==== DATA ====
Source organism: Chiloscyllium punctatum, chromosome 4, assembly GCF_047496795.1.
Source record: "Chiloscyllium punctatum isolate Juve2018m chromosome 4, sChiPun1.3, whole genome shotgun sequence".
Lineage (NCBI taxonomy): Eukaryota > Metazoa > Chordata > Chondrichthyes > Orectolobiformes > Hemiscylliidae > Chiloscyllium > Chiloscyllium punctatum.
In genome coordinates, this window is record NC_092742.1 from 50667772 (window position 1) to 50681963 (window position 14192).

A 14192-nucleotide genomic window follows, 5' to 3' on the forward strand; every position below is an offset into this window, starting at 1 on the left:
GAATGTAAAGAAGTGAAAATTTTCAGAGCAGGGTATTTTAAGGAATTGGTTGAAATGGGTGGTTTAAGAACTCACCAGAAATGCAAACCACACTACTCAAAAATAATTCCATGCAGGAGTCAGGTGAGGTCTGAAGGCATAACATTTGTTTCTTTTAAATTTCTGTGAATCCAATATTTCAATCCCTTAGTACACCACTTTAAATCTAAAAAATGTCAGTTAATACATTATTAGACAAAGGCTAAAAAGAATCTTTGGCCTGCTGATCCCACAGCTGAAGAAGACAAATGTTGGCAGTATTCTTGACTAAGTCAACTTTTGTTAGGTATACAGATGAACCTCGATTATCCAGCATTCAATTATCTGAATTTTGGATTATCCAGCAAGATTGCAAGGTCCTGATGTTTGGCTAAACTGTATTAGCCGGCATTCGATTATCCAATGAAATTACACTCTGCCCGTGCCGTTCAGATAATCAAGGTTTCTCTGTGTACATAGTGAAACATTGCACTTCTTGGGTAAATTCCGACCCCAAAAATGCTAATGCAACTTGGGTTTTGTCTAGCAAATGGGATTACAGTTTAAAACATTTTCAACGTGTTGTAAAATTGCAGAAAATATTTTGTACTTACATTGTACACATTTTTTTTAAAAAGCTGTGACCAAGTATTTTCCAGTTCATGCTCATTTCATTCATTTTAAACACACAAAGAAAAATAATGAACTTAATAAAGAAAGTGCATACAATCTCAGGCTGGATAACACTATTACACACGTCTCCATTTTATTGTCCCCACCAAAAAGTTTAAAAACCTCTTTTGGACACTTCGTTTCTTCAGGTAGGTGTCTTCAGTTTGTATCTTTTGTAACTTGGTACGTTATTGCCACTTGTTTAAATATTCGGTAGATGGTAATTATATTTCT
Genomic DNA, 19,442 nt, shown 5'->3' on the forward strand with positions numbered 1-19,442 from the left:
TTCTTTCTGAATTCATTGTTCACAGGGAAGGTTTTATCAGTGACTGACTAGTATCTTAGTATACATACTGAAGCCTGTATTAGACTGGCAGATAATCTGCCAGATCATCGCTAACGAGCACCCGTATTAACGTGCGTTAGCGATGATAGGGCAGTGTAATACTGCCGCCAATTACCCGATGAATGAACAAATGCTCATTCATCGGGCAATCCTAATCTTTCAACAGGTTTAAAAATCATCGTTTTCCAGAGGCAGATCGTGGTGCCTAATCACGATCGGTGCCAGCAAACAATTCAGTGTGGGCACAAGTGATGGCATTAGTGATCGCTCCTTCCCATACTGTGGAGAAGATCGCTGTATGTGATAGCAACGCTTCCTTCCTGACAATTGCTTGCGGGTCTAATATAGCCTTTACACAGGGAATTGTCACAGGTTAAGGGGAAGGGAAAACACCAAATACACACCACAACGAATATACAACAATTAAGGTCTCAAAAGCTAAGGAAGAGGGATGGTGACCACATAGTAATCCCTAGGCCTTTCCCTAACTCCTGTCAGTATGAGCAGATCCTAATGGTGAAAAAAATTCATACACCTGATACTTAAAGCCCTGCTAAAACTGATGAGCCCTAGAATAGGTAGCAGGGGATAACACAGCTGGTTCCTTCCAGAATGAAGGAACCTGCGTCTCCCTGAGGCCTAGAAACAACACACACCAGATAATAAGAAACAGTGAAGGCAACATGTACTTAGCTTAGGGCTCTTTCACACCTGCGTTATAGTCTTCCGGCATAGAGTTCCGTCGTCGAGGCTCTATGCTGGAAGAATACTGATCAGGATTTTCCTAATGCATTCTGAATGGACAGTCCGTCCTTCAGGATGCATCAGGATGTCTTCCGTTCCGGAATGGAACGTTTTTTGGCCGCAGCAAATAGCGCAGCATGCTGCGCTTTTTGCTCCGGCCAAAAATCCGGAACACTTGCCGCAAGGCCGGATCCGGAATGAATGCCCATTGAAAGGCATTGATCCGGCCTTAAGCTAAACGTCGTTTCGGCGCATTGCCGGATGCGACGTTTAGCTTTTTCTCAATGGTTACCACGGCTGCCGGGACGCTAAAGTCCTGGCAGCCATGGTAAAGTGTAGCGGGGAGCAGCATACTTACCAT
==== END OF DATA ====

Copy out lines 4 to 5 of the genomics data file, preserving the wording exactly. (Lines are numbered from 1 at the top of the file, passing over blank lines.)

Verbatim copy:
In genome coordinates, this window is record NC_092742.1 from 50667772 (window position 1) to 50681963 (window position 14192).

A 14192-nucleotide genomic window follows, 5' to 3' on the forward strand; every position below is an offset into this window, starting at 1 on the left: